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How to Pair Food with Cannabis Terpenes

terpene-food-pairing

Terpenes are flavour compounds found in cannabis as well as other plants, fruits and vegetables. They are not only responsible for the aromas of cannabis; they can also work synergistically with cannabinoids (such as THC and CBD) to produce a variety of effects. This interaction between terpenes and cannabinoids is known as the entourage effect.

With edibles recently legalized in Canada, many consumers are starting to dabble with making their own cannabis-infused dishes at home. Even among those who prefer to purchase their edibles already-made, there is increasing interest in the complementary nature of terpenes. Consumers are starting to ask, “How can I combine terpenes in food with cannabis terpenes?”

In fact, there are two main reasons why cannabis enthusiasts might want to explore terpene food pairings: First, the taste. As any experienced chef will tell you, some flavours go great together – while others do not. For example, if you’re making a dessert with sweet citrus (limonene) flavours then you probably don’t want to use a strain high in caryophyllene (black pepper), or you’ll end up with a strange and potentially unpalatable flavour combination.

Secondly, the terpenes you use will influence the effects felt after consumption. As mentioned above, cannabis and terpenes work together to produce a range of effects. So, if there’s a specific effect you’re seeking from edibles, it would be wise to consider terpene food pairings.

Keep reading to learn about some of the most common terpenes found in cannabis and which foods they pair well with.

Pairing Limonene with food

This terpene is commonly found in sativa-dominant cannabis strains as well as citrus fruit. Its flavour profile is easy to remember – just think of limes! Limonene produces the distinct sweet citrus aroma revered by many cannabis consumers. Described as sharp yet pleasantly fragrant, limonene pairs well with dishes that have a crisp or sweet flavour. Examples include strawberry shortcake, key lime pie, or caesar salad.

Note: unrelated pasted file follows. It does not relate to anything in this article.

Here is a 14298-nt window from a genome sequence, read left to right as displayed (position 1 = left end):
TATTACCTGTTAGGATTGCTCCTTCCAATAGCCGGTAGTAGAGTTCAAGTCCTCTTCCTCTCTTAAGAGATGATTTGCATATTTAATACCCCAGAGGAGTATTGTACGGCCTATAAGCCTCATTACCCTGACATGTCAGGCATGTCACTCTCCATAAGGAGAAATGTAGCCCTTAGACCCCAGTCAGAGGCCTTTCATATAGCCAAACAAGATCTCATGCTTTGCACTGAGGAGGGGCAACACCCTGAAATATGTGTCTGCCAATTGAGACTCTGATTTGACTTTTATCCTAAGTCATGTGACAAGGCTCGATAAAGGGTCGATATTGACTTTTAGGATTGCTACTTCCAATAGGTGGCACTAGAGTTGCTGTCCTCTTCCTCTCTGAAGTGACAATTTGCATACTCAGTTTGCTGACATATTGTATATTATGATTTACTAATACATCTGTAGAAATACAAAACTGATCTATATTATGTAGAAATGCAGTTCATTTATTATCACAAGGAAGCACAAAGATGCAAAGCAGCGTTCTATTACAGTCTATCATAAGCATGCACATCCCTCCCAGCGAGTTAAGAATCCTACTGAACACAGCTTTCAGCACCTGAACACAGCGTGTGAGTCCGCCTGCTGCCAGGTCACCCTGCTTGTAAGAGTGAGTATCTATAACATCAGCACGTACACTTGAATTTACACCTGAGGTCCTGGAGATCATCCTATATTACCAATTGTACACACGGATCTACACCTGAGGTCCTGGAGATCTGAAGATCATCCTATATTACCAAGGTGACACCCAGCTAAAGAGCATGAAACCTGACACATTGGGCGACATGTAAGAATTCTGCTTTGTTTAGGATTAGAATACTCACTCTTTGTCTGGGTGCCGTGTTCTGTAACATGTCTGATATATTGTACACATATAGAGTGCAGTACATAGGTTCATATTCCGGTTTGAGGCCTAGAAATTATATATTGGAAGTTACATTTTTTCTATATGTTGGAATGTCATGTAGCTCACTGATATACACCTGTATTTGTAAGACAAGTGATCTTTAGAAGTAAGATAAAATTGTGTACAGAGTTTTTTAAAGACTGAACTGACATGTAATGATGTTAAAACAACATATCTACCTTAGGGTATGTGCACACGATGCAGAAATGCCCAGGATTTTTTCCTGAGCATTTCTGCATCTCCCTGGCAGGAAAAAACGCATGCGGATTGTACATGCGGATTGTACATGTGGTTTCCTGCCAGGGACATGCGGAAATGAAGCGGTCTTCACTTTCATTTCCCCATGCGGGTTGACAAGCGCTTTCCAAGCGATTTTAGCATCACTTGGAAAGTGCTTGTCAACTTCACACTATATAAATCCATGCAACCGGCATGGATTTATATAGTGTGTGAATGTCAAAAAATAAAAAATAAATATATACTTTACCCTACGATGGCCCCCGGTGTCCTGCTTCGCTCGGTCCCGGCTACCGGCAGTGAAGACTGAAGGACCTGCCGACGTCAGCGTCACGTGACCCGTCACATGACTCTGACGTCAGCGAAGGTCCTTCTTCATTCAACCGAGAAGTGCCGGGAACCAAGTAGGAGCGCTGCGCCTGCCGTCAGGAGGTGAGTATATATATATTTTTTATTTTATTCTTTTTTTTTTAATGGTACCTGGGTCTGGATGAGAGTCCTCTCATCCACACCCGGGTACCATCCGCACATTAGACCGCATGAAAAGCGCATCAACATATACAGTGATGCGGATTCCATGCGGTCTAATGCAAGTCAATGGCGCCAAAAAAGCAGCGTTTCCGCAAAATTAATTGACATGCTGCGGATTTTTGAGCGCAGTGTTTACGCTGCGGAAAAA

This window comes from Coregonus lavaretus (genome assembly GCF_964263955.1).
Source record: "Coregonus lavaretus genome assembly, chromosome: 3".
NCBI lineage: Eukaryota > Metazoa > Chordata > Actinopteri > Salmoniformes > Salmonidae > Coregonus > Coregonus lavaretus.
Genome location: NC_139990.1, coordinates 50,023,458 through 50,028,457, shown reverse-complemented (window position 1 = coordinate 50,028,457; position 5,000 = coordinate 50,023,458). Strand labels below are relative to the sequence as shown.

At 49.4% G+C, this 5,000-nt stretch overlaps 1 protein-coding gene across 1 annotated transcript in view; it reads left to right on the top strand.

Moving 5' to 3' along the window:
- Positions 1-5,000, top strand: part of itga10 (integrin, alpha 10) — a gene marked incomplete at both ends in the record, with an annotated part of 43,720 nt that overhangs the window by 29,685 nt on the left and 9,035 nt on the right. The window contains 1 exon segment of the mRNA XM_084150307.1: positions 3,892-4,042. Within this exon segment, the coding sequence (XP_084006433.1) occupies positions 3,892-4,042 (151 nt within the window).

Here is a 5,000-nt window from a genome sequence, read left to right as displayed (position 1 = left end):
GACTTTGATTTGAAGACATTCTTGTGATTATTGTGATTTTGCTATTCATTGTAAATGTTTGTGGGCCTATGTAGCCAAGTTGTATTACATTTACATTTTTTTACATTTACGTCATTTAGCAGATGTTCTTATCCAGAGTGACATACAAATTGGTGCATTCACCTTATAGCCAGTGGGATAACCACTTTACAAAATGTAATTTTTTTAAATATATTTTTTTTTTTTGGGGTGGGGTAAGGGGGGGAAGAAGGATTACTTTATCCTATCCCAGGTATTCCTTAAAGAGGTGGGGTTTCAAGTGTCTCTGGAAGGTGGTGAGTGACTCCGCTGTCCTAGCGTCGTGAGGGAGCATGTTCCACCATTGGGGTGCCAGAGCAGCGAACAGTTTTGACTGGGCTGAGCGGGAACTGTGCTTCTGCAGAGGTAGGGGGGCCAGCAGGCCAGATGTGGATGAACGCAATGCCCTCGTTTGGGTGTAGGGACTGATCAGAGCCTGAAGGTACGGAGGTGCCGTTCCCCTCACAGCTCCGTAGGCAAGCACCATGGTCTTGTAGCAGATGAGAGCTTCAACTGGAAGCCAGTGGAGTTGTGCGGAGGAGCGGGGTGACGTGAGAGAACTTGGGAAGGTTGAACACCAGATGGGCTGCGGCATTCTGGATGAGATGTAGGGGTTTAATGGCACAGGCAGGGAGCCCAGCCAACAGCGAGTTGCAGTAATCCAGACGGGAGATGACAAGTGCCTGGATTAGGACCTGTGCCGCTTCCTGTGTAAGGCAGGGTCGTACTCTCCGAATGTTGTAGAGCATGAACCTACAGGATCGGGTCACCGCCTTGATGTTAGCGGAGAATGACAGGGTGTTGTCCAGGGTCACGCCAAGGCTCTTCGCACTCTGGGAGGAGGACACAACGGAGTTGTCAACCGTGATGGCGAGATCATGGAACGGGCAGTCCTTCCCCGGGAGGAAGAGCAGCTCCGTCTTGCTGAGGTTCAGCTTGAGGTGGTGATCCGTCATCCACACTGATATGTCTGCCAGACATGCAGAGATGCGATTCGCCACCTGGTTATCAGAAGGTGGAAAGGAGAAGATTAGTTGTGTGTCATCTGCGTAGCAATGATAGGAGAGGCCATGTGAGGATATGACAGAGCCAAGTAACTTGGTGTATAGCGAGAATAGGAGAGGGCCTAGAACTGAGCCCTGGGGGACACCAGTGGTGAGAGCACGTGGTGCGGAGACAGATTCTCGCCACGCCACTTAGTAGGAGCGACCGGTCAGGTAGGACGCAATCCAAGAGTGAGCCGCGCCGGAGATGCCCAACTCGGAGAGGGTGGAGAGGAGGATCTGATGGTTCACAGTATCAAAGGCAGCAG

Strains high in limonene: Ultra Sour, Citrique

Using Terpenes in food: Myrcene

Myrcene, found in thyme and mangoes, is responsible for the musky, earthy and herbal aromas of certain cannabis strains. Because of its herbal notes, myrcene goes well with savoury recipes. Try it with salmon, quiche or a grilled ham and cheese sandwich.

Strains high in myrcene: MK Ultra, Sensi Star, DM2

Terpenes and Food Pairing: Caryophyllene

Caryophyllene is found in hops, cloves and black pepper. It has a spicy, woody aroma that experienced consumers will recognize as one of the most prevalent scents of cannabis. It complements egg dishes nicely and can add a peppery kick to steak, jerk chicken or chili con carne.

Strains high in caryophyllene: Sensi Star, Wappa

Pairing Pinene with food

Food pairings with terpenes – pinene

Another component of cannabis that can be used for terpene food pairing is pinene. Unsurprisingly, this terpene is also found in pine trees and emits a strong piney aroma. Use strains with high levels of pinene in dishes that you would typically garnish with fragrant herbs like rosemary and thyme. Some examples include roasted cauliflower with pine nuts or mashed potatoes.

Strains high in pinene: Wappa, Shishkaberry

Food and terpenes pairings: Linalool

Linalool has a semi-sweet, floral aroma and can be found in lavender and geraniums. Like lavender, it pairs well with desserts or any dish containing vanilla. Cannabis strains high in linalool can be used to complement the flavour profiles of vanilla ice cream, dark chocolate or crème brûlée.

Strains high in linalool: Shishkaberry


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